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Thread: Can You Boil an Egg? Then Tell Me! page 3

  1. #21
    amberlee's Avatar
    amberlee is offline Senior Member
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    After boiling add cold water and bicarb before peeling.

  2. #22
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    Steaming works every time. I never boil eggs anymore. We buy very fresh eggs and they never peel well when boiled. They peel perfectly when steamed though.

    My method: I add water to the pot and put the eggs in the steamer pot above the water and cover with the lid. I turn the heat on high and then as soon as the water starts to boil I set my timer for 14 minutes. Once the timer goes off, I put the eggs in cold water to cool down.

  3. #23
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    namelesswonder is offline Senior Member
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    Cooking methods aside, you want older eggs for easiest peeling. I always make sure they've been in the fridge for at least a week before I try hard-boiling.
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  4. #24
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    I use a spoon while peeling eggs. Just crack egg, slide spoon under shell and pull it away from egg. very easy and my eggs almost alway turn out pretty.

  5. #25
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    Crabbcakes is offline Senior Member
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    The spoon thing will be attempted as well. I always have sore thumbs from peeling. We tend to do 2 dozen at a time...

    Thanks!!

  6. #26
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    jkr
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    All the people on this thread recommending anything but steaming don't know what they are talking about. ;-) Seriously, it's the best method. It's doesn't matter how fresh the eggs are, if your pinch of something is just right, if they're cracked at just the right angle.

    For well-done, easy to peel eggs, place in steamer basket over half a pot of water. Turn to med-high and set the timer for 16 minutes. Once done, rinse in cold water and peel when you need to. :-) I PROMISE you will have success.

  7. #27
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    Crabbcakes is offline Senior Member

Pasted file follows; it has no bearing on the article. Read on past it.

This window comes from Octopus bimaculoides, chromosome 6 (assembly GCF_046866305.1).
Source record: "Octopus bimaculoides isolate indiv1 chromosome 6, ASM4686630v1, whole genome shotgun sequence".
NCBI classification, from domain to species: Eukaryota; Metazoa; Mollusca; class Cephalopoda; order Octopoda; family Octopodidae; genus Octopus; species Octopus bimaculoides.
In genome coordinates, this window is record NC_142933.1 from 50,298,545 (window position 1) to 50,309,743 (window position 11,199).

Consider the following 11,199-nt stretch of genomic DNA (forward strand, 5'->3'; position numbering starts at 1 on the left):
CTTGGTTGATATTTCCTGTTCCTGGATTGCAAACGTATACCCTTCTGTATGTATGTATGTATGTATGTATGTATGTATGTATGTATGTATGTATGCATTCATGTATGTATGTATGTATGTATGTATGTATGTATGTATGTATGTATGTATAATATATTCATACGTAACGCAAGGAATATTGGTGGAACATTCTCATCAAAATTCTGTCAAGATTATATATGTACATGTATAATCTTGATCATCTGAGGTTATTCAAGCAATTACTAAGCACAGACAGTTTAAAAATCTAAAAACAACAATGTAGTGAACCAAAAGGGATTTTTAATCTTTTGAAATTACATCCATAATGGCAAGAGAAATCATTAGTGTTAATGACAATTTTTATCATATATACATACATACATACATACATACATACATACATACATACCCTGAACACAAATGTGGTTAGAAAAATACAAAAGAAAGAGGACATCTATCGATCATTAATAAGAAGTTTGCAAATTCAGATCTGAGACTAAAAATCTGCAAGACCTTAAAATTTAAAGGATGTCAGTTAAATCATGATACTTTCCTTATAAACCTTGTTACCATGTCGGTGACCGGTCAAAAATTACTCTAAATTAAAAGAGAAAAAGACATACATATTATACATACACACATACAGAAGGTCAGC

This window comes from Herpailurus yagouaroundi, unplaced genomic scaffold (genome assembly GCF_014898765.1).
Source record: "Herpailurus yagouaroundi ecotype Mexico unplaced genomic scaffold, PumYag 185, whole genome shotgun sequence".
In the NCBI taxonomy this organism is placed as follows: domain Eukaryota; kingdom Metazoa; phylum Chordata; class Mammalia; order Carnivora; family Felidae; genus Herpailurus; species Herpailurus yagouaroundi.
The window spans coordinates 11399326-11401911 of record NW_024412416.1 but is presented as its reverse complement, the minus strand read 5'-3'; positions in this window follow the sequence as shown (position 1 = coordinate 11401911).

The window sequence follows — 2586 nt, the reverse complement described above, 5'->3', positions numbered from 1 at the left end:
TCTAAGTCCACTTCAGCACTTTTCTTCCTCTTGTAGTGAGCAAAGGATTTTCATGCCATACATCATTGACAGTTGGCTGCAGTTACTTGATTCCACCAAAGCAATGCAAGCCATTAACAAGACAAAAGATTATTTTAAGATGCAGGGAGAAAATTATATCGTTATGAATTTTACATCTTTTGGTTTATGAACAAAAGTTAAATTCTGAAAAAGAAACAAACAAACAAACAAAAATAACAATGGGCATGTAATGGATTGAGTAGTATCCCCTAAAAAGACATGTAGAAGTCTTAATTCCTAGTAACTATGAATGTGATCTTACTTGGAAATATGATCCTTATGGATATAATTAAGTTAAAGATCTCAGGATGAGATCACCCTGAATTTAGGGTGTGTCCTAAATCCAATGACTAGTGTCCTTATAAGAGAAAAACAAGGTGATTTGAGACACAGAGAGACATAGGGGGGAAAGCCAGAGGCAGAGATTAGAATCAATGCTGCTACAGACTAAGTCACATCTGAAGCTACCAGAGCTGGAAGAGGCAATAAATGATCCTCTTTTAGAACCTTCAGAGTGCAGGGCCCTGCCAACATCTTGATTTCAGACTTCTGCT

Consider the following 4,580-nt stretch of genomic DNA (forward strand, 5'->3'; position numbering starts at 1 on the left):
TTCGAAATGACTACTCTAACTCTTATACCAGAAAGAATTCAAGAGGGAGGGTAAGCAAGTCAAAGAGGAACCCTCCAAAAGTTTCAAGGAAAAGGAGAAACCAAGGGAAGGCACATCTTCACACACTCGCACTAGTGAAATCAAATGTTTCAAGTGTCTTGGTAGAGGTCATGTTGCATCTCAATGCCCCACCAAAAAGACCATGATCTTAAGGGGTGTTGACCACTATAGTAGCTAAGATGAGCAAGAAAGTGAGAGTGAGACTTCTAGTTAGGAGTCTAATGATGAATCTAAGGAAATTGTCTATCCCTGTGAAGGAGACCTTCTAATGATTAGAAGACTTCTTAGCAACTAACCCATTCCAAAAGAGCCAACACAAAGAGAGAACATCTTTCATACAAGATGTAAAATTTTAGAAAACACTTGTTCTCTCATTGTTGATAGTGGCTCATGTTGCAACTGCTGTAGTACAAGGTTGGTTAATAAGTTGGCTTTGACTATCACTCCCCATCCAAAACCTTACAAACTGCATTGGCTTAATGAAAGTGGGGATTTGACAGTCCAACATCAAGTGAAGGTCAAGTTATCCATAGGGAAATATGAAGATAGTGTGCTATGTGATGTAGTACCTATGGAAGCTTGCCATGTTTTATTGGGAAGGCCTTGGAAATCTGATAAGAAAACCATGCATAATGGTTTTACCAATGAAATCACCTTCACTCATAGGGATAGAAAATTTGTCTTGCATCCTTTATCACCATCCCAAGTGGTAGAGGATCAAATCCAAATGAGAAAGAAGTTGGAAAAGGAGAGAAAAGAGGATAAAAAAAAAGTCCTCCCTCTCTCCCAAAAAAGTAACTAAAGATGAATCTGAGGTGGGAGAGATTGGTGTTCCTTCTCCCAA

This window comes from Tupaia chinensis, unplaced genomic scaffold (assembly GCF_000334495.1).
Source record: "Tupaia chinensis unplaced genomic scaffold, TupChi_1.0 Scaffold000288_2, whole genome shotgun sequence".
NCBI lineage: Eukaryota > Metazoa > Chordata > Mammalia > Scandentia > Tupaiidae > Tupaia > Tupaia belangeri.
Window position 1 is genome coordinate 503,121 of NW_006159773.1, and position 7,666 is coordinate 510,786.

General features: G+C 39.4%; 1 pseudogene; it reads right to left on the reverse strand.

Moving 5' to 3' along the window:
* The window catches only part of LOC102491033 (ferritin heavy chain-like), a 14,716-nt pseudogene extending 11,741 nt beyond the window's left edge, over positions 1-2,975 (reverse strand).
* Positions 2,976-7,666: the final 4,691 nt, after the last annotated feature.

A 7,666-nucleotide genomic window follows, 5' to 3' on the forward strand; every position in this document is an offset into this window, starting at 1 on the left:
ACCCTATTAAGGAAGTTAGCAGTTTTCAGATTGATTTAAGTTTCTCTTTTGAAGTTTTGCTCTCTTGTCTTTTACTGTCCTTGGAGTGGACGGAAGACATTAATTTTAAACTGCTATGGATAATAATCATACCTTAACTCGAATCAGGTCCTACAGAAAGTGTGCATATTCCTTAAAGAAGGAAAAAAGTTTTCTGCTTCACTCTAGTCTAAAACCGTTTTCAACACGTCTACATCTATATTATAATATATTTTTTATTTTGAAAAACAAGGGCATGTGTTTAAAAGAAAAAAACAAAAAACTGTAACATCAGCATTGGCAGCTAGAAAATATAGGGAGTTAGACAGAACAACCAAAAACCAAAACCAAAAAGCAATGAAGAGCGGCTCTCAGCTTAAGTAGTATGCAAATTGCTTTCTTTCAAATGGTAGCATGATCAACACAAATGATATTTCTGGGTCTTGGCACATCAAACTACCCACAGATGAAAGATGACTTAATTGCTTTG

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    Yesterday, I tried the egg steaming method... WOW! What a difference! That was the easiest peeling time I have ever had!

    I used conventional eggs (ugh, but hubby bought them, thinking to help with the shopping). After peeling some of them with the fingers, I also tried getting under the shell with a spoon, and that was an added help.

    So, THANK YOU to all of you. I will still try all other suggestions, just for the sake of a complete scientific study of the correct peeling of an egg - I will keep you posted.

  8. #28
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    I tried the steaming method yesterday, and wow! It worked great. Not only did the eggs peel easily, but there was no black ring (I hate that). I'm going to miss my teaspoon method though; I was so happy to find a method that worked to get those pesky shells off

  9. #29
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    Use older eggs, not fresh eggs.

  10. #30
    Martha Eve's Avatar
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    Well, after 50 years of cooking eggs, I'll tell you the only way that I have ever found that works each and every time. You roast them. No pre-boiling as in with many Jewish recipes for Beitzah. Pre-heat your oven to 325. Put a pan on the lower rack that will protect the oven if an egg breaks (I've never had it happen -- I just hate the thought of cleaning an oven and don't want to take the chance). Put as many eggs on the middle rack as you want. Roast 'em (actually I guess it's bake) for 20 minutes. Be sure to set up a large bowl with ice water and when the time is up quickly remove them and put them into the ice water. They will probably have little dark freckles on them coming out...it's only moisture seeping through the shell and disappears as they cool. They will peel easily and are no different than boiled eggs in looks or taste. If your oven runs hot or the heat is uneven inside and produces eggs with the grey-green ring around the yolk, you'll have to experiment with either shorter cooking time or lower oven temp.
    When you think about it, early man, when he started using fire, very probably buried eggs in hot embers. There's a traditional North African roasted egg ...only it roasts for quite a few hours. It's a beautiful carmel color due to the long roast.

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